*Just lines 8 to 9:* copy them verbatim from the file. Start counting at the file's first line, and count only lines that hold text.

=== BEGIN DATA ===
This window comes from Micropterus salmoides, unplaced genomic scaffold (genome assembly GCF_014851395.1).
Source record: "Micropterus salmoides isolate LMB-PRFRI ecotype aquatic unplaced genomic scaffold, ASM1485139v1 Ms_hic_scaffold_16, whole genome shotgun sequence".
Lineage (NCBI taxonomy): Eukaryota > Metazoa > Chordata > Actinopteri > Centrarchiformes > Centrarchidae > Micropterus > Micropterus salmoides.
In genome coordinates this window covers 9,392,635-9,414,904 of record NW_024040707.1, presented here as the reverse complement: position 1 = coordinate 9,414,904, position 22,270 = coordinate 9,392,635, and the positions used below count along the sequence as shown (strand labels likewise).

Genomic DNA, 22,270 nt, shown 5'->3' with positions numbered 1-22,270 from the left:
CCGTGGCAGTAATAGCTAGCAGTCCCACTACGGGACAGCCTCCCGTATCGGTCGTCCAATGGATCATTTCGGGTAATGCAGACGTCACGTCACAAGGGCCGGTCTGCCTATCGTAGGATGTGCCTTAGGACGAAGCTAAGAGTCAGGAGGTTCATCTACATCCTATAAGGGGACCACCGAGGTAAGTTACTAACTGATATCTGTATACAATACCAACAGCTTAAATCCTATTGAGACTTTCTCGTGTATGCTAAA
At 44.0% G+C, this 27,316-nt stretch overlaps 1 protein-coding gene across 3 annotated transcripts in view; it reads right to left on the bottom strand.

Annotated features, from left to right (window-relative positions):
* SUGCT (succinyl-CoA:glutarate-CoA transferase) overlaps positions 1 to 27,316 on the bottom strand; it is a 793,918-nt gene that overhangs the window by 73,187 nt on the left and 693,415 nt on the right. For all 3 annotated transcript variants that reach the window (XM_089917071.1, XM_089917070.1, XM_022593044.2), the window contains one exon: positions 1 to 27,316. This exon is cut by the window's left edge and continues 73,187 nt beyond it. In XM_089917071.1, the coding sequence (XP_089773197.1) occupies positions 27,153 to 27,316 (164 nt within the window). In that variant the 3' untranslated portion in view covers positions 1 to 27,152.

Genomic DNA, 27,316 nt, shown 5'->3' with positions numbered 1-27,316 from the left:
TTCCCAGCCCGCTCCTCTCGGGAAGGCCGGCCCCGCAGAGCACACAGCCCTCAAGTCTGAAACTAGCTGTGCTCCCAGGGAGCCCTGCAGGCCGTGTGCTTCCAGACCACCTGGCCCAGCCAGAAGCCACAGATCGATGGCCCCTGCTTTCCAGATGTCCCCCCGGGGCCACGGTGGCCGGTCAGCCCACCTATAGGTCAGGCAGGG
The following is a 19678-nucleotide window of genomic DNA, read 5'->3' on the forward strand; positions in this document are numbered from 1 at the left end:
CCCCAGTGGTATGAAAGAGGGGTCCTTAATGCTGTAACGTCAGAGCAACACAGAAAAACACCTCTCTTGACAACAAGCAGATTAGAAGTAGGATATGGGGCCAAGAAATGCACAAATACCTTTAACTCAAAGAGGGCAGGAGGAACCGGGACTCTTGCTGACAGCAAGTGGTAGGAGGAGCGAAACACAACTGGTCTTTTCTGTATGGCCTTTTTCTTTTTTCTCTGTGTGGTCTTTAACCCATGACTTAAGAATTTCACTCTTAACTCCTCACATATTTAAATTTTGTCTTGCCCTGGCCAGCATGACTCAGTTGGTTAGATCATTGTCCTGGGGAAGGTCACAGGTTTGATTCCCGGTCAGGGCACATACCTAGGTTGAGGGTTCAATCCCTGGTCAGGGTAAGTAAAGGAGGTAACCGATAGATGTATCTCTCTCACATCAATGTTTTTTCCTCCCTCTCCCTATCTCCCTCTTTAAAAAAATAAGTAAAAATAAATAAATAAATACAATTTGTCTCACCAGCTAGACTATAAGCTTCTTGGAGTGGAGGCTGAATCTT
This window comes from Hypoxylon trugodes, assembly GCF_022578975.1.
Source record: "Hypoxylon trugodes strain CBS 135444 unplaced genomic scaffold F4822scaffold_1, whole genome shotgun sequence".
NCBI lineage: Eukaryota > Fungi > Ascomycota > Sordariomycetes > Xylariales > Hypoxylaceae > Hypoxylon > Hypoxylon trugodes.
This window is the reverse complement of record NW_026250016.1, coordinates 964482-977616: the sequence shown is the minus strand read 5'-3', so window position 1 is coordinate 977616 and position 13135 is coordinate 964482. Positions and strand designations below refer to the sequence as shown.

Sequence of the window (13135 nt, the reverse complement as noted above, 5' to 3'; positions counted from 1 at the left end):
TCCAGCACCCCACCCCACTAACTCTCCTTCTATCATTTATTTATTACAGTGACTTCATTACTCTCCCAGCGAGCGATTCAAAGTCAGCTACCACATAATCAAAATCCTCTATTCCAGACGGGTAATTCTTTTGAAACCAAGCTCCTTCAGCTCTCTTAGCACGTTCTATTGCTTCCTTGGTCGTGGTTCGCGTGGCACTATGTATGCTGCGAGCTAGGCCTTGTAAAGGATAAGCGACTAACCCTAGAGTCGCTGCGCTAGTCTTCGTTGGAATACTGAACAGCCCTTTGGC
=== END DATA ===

Annotated features, from left to right (window-relative positions):
* SUGCT (succinyl-CoA:glutarate-CoA transferase) overlaps positions 1 to 27,316 on the bottom strand; it is a 793,918-nt gene that overhangs the window by 73,187 nt on the left and 693,415 nt on the right. For all 3 annotated transcript variants that reach the window (XM_089917071.1, XM_089917070.1, XM_022593044.2), the window contains one exon: positions 1 to 27,316. This exon is cut by the window's left edge and continues 73,187 nt beyond it. In XM_089917071.1, the coding sequence (XP_089773197.1) occupies positions 27,153 to 27,316 (164 nt within the window). In that variant the 3' untranslated portion in view covers positions 1 to 27,152.